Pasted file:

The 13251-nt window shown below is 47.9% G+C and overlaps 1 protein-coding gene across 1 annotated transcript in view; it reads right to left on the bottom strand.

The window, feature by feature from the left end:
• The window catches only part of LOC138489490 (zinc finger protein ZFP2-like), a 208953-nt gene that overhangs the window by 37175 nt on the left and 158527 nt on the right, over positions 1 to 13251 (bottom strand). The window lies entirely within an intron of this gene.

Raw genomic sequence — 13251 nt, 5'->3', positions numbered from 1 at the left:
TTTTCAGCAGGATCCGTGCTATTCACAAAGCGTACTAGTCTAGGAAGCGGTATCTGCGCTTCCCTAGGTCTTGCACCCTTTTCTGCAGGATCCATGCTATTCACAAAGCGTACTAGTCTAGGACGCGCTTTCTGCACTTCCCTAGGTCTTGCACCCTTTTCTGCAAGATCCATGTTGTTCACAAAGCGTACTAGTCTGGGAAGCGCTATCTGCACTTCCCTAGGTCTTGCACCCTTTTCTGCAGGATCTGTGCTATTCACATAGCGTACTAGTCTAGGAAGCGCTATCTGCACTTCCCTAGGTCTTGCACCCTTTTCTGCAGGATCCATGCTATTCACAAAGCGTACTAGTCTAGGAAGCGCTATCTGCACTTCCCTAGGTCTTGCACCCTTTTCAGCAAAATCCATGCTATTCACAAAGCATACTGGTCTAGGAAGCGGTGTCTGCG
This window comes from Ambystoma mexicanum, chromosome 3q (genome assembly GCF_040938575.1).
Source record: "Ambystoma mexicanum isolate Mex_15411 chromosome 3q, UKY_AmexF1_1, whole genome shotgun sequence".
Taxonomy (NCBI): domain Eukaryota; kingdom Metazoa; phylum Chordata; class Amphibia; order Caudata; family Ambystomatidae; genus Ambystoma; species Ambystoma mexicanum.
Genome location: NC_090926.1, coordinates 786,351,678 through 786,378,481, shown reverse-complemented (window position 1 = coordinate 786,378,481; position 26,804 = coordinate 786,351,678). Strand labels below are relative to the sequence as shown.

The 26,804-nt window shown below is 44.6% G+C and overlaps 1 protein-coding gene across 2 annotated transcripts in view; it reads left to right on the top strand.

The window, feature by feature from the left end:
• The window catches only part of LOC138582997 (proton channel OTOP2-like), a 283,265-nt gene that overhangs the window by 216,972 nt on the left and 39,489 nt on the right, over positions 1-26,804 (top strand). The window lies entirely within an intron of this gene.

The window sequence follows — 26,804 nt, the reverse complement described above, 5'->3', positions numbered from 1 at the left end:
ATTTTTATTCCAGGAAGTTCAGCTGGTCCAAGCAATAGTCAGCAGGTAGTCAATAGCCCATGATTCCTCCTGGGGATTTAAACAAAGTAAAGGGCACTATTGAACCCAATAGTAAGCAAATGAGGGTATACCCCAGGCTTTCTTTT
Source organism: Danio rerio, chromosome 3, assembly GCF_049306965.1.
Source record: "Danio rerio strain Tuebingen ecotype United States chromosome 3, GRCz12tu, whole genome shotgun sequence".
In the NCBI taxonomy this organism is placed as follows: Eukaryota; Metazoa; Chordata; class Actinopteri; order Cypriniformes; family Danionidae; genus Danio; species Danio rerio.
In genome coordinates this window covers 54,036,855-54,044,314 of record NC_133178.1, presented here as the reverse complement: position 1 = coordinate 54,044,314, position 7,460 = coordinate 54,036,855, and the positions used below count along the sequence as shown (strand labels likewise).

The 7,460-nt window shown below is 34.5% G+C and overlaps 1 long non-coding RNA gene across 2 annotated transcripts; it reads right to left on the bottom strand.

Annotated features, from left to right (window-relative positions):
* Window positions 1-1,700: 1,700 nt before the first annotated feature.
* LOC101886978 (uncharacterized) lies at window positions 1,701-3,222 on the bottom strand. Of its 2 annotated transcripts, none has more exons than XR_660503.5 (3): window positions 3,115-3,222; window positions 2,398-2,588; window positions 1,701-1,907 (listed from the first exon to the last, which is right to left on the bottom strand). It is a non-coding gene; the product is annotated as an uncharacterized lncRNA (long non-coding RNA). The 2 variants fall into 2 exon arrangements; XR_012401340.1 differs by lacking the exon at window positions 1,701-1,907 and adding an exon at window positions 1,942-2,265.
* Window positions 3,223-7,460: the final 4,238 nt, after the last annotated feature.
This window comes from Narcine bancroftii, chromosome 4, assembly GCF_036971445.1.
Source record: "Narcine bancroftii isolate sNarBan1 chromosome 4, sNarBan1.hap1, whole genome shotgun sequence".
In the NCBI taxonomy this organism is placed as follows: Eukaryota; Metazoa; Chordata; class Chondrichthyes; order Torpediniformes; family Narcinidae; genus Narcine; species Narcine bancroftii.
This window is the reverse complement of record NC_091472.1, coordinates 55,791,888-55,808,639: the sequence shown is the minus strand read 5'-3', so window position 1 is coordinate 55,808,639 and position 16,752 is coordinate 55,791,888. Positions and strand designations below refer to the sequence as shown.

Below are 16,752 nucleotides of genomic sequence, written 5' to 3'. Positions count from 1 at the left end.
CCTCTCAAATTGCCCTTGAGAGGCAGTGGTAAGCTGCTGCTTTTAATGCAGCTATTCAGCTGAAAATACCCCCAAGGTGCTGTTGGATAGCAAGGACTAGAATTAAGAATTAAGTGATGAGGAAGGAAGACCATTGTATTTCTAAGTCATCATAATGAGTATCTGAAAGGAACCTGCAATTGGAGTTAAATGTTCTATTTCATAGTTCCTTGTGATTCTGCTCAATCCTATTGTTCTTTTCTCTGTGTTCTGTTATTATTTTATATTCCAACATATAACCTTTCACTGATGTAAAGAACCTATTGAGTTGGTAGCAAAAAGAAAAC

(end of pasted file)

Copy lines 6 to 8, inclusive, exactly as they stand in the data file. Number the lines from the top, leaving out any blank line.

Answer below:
This window comes from Ambystoma mexicanum, chromosome 3q (genome assembly GCF_040938575.1).
Source record: "Ambystoma mexicanum isolate Mex_15411 chromosome 3q, UKY_AmexF1_1, whole genome shotgun sequence".
Taxonomy (NCBI): domain Eukaryota; kingdom Metazoa; phylum Chordata; class Amphibia; order Caudata; family Ambystomatidae; genus Ambystoma; species Ambystoma mexicanum.